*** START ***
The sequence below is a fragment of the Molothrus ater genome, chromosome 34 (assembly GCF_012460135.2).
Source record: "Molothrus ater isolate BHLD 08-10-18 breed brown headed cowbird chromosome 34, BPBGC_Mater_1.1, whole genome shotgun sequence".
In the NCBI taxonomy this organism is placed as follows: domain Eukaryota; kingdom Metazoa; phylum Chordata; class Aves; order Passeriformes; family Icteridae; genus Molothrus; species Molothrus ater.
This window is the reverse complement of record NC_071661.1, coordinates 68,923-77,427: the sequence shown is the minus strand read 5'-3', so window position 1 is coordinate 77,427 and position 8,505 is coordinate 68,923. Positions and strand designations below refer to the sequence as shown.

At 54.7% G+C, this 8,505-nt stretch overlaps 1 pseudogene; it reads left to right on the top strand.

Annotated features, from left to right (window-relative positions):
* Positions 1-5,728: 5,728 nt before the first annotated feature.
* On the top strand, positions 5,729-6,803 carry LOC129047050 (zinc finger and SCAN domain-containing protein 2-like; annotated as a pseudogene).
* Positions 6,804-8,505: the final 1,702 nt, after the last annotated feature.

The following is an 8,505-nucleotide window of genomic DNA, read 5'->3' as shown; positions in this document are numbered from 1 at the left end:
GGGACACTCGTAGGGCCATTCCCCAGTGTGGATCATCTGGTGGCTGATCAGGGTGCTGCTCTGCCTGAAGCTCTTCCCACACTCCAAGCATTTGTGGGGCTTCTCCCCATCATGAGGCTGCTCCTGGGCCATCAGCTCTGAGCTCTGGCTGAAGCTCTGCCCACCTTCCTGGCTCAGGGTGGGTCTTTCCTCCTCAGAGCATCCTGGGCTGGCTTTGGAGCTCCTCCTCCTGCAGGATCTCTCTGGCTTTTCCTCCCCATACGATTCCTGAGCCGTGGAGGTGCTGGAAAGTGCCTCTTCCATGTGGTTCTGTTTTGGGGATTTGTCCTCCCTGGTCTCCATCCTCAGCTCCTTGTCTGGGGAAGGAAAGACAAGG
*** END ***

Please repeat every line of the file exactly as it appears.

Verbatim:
The sequence below is a fragment of the Molothrus ater genome, chromosome 34 (assembly GCF_012460135.2).
Source record: "Molothrus ater isolate BHLD 08-10-18 breed brown headed cowbird chromosome 34, BPBGC_Mater_1.1, whole genome shotgun sequence".
In the NCBI taxonomy this organism is placed as follows: domain Eukaryota; kingdom Metazoa; phylum Chordata; class Aves; order Passeriformes; family Icteridae; genus Molothrus; species Molothrus ater.
This window is the reverse complement of record NC_071661.1, coordinates 68,923-77,427: the sequence shown is the minus strand read 5'-3', so window position 1 is coordinate 77,427 and position 8,505 is coordinate 68,923. Positions and strand designations below refer to the sequence as shown.

At 54.7% G+C, this 8,505-nt stretch overlaps 1 pseudogene; it reads left to right on the top strand.

Annotated features, from left to right (window-relative positions):
* Positions 1-5,728: 5,728 nt before the first annotated feature.
* On the top strand, positions 5,729-6,803 carry LOC129047050 (zinc finger and SCAN domain-containing protein 2-like; annotated as a pseudogene).
* Positions 6,804-8,505: the final 1,702 nt, after the last annotated feature.

The following is an 8,505-nucleotide window of genomic DNA, read 5'->3' as shown; positions in this document are numbered from 1 at the left end:
GGGACACTCGTAGGGCCATTCCCCAGTGTGGATCATCTGGTGGCTGATCAGGGTGCTGCTCTGCCTGAAGCTCTTCCCACACTCCAAGCATTTGTGGGGCTTCTCCCCATCATGAGGCTGCTCCTGGGCCATCAGCTCTGAGCTCTGGCTGAAGCTCTGCCCACCTTCCTGGCTCAGGGTGGGTCTTTCCTCCTCAGAGCATCCTGGGCTGGCTTTGGAGCTCCTCCTCCTGCAGGATCTCTCTGGCTTTTCCTCCCCATACGATTCCTGAGCCGTGGAGGTGCTGGAAAGTGCCTCTTCCATGTGGTTCTGTTTTGGGGATTTGTCCTCCCTGGTCTCCATCCTCAGCTCCTTGTCTGGGGAAGGAAAGACAAGG